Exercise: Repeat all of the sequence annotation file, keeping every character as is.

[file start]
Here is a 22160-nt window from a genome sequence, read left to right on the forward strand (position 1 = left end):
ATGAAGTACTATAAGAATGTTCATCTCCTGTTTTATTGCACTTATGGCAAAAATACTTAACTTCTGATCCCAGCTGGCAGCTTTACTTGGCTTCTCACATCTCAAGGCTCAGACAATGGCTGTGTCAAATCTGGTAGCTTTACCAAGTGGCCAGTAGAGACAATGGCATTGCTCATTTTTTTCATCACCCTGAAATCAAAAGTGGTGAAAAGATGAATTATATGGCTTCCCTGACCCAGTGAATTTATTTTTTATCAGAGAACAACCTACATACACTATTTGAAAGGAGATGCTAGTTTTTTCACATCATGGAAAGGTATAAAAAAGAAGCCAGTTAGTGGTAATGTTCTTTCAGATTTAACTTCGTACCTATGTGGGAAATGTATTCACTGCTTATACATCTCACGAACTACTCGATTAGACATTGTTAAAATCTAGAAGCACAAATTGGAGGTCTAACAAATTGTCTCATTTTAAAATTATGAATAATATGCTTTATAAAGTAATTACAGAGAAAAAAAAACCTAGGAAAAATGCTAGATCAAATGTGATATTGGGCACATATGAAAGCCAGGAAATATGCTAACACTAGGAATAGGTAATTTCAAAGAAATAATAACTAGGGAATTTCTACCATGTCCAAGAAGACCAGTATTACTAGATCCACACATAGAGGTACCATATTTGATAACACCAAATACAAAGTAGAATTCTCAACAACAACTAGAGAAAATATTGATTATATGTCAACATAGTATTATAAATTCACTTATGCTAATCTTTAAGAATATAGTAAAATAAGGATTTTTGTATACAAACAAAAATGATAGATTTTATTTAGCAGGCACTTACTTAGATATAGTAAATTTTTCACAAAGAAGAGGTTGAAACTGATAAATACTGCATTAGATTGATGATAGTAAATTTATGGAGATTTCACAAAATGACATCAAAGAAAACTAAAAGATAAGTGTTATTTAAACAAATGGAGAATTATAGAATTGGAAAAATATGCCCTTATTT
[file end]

Here is a 22160-nt window from a genome sequence, read left to right on the forward strand (position 1 = left end):
ATGAAGTACTATAAGAATGTTCATCTCCTGTTTTATTGCACTTATGGCAAAAATACTTAACTTCTGATCCCAGCTGGCAGCTTTACTTGGCTTCTCACATCTCAAGGCTCAGACAATGGCTGTGTCAAATCTGGTAGCTTTACCAAGTGGCCAGTAGAGACAATGGCATTGCTCATTTTTTTCATCACCCTGAAATCAAAAGTGGTGAAAAGATGAATTATATGGCTTCCCTGACCCAGTGAATTTATTTTTTATCAGAGAACAACCTACATACACTATTTGAAAGGAGATGCTAGTTTTTTCACATCATGGAAAGGTATAAAAAAGAAGCCAGTTAGTGGTAATGTTCTTTCAGATTTAACTTCGTACCTATGTGGGAAATGTATTCACTGCTTATACATCTCACGAACTACTCGATTAGACATTGTTAAAATCTAGAAGCACAAATTGGAGGTCTAACAAATTGTCTCATTTTAAAATTATGAATAATATGCTTTATAAAGTAATTACAGAGAAAAAAAAACCTAGGAAAAATGCTAGATCAAATGTGATATTGGGCACATATGAAAGCCAGGAAATATGCTAACACTAGGAATAGGTAATTTCAAAGAAATAATAACTAGGGAATTTCTACCATGTCCAAGAAGACCAGTATTACTAGATCCACACATAGAGGTACCATATTTGATAACACCAAATACAAAGTAGAATTCTCAACAACAACTAGAGAAAATATTGATTATATGTCAACATAGTATTATAAATTCACTTATGCTAATCTTTAAGAATATAGTAAAATAAGGATTTTTGTATACAAACAAAAATGATAGATTTTATTTAGCAGGCACTTACTTAGATATAGTAAATTTTTCACAAAGAAGAGGTTGAAACTGATAAATACTGCATTAGATTGATGATAGTAAATTTATGGAGATTTCACAAAATGACATCAAAGAAAACTAAAAGATAAGTGTTATTTAAACAAATGGAGAATTATAGAATTGGAAAAATATGCCCTTATTT